The List: Top 10 baseball movies

By Brad Keefe and Jesse Tigges
From the April 11, 2013 edition

With baseball coming back to Huntington Park and the Jackie Robinson biopic “42” hitting theaters this weekend, we’re stepping to the plate to count down the 10 greatest movies about the sport.

10. “Eight Men Out”

The story of the infamous Black Sox throwing the 1919 World Series is a tragic one to say the least. The film’s true success lies in showing how and/or why these players would throw the biggest game(s) of their lives.

9. “61*”

This HBO movie about Roger Maris’ (Barry Pepper) and Mickey Mantle’s (Thomas Jane) chase for Babe Ruth’s hallowed home run record is a smart, fun and poignant look inside the New York Yankees during the 1961 season. Pepper and Jane deserve a lot of credit for their strong and occasionally hilarious lead performances.

8. “Moneyball”

It’s a baseball movie, but also a math movie, as Brad Pitt’s Oakland A’s GM Billy Beane tries to put together a contending team on the cheap with some help from a master stat geek (Jonah Hill). The whole thing got its pop from a great script co-written by Aaron Sorkin.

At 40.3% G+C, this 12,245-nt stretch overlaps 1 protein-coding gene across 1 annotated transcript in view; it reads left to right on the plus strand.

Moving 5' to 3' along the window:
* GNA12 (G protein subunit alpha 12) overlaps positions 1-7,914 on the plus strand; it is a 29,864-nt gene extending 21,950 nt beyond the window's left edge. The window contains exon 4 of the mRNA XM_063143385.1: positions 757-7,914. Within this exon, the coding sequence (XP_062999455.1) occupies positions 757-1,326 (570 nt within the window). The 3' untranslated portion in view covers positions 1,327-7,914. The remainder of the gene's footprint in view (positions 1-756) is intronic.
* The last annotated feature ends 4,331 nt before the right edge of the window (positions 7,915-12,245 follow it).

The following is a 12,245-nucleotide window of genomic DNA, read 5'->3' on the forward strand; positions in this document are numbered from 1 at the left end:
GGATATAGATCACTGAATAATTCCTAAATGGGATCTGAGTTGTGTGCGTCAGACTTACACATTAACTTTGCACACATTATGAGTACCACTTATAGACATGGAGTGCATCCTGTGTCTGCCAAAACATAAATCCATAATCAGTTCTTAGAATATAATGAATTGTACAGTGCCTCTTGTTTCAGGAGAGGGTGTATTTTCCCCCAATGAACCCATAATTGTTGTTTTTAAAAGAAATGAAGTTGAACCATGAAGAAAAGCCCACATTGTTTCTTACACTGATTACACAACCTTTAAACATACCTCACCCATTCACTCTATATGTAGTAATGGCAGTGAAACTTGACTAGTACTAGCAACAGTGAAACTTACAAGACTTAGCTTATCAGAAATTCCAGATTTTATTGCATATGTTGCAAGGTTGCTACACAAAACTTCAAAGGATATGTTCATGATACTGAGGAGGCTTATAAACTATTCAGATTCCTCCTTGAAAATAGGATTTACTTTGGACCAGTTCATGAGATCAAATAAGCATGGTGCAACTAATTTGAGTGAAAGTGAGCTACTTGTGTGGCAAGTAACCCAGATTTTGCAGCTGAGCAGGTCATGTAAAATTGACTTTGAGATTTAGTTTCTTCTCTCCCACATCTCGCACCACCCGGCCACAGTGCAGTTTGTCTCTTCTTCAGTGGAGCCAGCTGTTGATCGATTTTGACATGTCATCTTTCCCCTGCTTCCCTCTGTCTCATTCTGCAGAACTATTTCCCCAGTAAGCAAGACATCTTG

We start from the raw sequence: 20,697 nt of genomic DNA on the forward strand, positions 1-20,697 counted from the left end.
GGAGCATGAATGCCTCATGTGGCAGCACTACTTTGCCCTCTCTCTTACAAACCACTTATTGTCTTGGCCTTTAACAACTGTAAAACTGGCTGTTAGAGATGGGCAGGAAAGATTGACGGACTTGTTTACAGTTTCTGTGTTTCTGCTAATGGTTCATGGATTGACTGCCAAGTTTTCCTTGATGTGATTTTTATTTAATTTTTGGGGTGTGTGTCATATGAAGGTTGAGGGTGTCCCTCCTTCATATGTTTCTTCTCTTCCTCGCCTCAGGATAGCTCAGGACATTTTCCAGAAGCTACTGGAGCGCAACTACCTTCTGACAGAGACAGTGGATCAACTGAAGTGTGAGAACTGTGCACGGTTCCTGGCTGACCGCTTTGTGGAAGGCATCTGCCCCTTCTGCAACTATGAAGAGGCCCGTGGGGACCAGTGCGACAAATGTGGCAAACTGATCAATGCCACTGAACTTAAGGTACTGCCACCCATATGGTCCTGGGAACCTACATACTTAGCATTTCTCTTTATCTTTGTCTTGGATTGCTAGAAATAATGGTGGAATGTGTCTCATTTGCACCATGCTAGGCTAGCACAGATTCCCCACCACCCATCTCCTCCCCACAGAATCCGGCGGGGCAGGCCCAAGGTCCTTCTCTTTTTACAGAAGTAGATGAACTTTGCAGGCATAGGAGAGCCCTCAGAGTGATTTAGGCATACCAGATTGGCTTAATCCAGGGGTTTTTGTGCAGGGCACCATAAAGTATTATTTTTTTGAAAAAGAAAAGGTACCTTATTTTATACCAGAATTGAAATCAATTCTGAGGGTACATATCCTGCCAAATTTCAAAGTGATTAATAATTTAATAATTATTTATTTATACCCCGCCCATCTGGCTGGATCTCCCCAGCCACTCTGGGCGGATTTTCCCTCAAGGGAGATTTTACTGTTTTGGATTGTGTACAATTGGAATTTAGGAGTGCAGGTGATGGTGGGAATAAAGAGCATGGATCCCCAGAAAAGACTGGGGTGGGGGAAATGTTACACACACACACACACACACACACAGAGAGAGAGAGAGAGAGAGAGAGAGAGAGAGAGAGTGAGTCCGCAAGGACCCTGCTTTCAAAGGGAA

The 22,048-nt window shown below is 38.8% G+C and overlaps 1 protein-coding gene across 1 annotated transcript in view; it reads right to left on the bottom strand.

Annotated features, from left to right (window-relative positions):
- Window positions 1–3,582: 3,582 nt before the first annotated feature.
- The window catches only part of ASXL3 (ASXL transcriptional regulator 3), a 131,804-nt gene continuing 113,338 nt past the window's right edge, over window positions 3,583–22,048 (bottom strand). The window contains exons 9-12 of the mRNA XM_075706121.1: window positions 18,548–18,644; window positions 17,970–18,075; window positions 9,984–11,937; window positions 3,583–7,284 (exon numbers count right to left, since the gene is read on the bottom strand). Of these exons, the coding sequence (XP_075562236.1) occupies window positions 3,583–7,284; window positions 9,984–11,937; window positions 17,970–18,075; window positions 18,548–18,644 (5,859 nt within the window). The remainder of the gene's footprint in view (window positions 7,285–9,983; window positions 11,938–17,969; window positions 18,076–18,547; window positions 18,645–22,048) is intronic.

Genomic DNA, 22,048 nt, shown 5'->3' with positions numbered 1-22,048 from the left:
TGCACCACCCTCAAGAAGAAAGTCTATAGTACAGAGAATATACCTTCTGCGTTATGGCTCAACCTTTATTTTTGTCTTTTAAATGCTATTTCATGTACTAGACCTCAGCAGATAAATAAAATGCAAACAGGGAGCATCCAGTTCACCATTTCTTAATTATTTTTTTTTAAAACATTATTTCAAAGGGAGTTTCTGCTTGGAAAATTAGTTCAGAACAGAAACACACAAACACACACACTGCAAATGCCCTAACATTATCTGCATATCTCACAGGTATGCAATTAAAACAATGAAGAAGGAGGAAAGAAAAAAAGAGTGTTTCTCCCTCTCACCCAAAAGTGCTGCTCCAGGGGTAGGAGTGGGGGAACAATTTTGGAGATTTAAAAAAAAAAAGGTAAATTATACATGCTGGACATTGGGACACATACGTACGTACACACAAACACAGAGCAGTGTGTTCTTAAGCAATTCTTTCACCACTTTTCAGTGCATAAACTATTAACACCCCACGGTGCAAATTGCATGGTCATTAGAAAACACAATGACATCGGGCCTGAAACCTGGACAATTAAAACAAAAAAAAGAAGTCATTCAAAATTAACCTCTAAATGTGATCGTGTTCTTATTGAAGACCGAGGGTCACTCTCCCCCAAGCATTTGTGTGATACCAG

7. “A League of their Own”

It’s true. There’s no crying in baseball. Penny Marshall’s heartfelt comedy about a female baseball league also marks the least-annoying movie ever to feature Madonna in an acting role.

6. “The Sandlot”

A coming-of-age tale for the ages about a ragtag group of kids in the ’60s. The kids love baseball so much they’re willing to come face to face with The Beast to retrieve a Babe Ruth-signed ball — “You’re killing me, Smalls!”

5. “The Bad News Bears”

The film — the original with Walter Matthau, Tatum O’Neal and a young but still creepy Jackie Earle Haley — that proved the only way to get the most out of a bunch of disenfranchised Little Leaguers is by having the town drunk coach the team.

4. “Field of Dreams”

Kevin Costner built it. The ghosts of Chicago Black Sox members came. But in the end, it was a hanky-inducing metaphor for the way baseball connects fathers and sons.

3. “Bull Durham”

Crash (Costner in his best baseball movie) has a number of great moments — his speeches about what “I believe in …” and how women get weary, not wooly — but giving “Nuke” LaLoosh (Tim Robbins) the nickname Meat is his best.

2. “The Natural”

Virtually every baseball movie features a dramatic home run. Barry Levinson’s 1984 drama about the ascension of an aging unknown with an almost supernatural talent (Robert Redford) places high for most-dramatic dramatic home run ever.

1. “Major League”

Maybe it’s the fact that it features our own lovable losers to the north, the Cleveland Indians, but we’re suckers for this pitch-perfect irreverent comedy. We wish Bob Uecker’s Harry Doyle could call every ballgame.